Since my last blog, great advancements have been made. For a start I convinced my girls to come and watch Mum and take pictures! So despite initial showers and diving for cover under a resting kite, the girls had a great time and these are actual pictures of the Blogger for a change!
I have been out many times since my last entry and first of all, body dragging was finally perfected, and I began to understand why it’s an important skill to learn. My efforts to get up on the board meant I inevitably fell off many times! Too strong a dip of the kite and I was pulled face-first over the board, and too feeble a dip and I would plop back in the water, so getting back to the board is rather handy! But here’s the final episode…
A kite boarder has a few choices when it comes to which board to use, and I’m not an expert on any of this. Basically there is a twin-tip, which is squared off on the front and back and is often used for tricks, or a wave-board if you want to ride waves. Both have foot straps, although expert kite surfers choose to go strapless on their surf-boards. The construction of either type of board is a blog in itself, but usually if you ask an expert they will guide you to the board best suited to your skill level, height, weight and use.
I bought second-hand gear on Craigs List, which for less than $300 I got a kite (which never really stayed inflated), a twin-tip board, harness and a bar. The board is actually a little too short and narrow for a beginner and I found it difficult to get up on. Each time I ducked the kite back and forth for power and got up, the board would sink down under water. For a more skilled kiter, they will be wiggling the kite in the power zone to keep them going until they reach planing speed, but I would get so distracted once standing, I’d forget and sink back down in the water. I did this many, many times, each time perfecting the lift so I wouldn’t go over the board and land on my face. The face plant resulted in lost board and much body dragging back and forth in the choppy waves until I would find it! So despite the incorrect sized board, I learned a lot.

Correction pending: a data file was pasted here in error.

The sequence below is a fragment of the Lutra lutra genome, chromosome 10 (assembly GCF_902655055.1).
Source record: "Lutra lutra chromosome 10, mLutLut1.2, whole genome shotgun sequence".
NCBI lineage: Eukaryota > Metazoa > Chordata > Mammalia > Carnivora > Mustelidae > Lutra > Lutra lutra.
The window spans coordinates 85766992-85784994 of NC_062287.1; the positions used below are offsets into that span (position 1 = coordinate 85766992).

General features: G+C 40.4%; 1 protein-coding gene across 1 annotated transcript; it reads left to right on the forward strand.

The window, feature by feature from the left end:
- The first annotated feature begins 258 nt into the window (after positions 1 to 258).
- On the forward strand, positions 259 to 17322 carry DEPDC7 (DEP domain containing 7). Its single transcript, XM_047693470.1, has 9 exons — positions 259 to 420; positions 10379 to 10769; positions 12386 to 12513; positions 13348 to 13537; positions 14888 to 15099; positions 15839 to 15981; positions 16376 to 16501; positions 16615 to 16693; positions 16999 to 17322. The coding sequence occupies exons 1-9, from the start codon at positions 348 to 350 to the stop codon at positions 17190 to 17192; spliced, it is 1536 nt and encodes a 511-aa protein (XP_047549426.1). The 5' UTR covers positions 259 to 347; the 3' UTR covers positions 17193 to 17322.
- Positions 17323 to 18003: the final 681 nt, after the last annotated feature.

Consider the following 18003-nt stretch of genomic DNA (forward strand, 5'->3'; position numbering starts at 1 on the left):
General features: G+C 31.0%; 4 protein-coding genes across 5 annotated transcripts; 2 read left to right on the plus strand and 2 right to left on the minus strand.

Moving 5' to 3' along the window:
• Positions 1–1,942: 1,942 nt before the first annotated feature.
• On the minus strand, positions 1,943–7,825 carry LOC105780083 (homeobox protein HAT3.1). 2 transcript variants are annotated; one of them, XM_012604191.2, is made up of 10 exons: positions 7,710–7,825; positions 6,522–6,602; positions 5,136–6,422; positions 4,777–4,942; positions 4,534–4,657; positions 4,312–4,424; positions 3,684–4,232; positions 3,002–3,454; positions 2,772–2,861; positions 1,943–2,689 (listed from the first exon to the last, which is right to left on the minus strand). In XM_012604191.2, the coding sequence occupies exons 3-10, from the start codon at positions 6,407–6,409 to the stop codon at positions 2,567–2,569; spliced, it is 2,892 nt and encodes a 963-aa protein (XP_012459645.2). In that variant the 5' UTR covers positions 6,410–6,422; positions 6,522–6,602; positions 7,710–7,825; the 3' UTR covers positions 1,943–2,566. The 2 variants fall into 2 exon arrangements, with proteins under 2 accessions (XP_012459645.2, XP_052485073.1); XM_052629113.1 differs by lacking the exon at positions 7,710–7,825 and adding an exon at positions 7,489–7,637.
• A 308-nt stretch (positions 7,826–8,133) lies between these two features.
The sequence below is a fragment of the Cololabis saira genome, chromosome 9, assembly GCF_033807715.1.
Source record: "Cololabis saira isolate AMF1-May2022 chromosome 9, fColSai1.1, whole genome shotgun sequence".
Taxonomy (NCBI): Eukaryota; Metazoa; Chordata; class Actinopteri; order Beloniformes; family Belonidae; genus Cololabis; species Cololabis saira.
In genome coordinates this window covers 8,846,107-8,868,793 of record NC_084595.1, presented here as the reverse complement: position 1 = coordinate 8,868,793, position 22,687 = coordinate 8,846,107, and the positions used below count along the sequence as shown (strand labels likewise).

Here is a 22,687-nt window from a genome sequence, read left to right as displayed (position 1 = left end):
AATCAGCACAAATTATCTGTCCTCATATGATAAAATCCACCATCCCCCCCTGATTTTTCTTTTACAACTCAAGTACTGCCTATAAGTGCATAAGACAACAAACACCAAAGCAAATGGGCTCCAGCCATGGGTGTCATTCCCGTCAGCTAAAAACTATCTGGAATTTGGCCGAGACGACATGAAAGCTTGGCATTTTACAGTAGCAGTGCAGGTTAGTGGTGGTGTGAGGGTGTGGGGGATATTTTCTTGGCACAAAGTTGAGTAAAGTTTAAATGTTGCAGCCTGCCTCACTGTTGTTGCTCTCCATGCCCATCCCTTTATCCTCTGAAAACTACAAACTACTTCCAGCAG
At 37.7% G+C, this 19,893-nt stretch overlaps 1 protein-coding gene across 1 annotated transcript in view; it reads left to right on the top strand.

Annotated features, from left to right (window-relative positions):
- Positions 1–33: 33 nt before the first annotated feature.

This is when my instructor stepped in with his beautiful Naish Global surf-board. He usually rides it strapless, but put the straps on for me to try it out. The wide, floaty board was the trick. With my back to the wind, board pointed somewhat down wind to reduce drag, keeping my back foot bent under my bum for balance, then with a few ducks of the kite I was pulled up as the board moved forward. I was up on the first try!
I zig-zaged the kite up and down to keep the energy up as the board increased to planing speed. I felt totally out of control without any sense of drag, and the board was racing fast hitting the bumps hard making a loud clattering sound. With my mind racing with a hundred new sensations and sounds, I tried controlling the kite’s power by leaning on my back leg to make a gentler, more controllable ride. Too late, my momentary distraction made me lose balance and in the the water I went – but oh, what a feeling! I actually did it!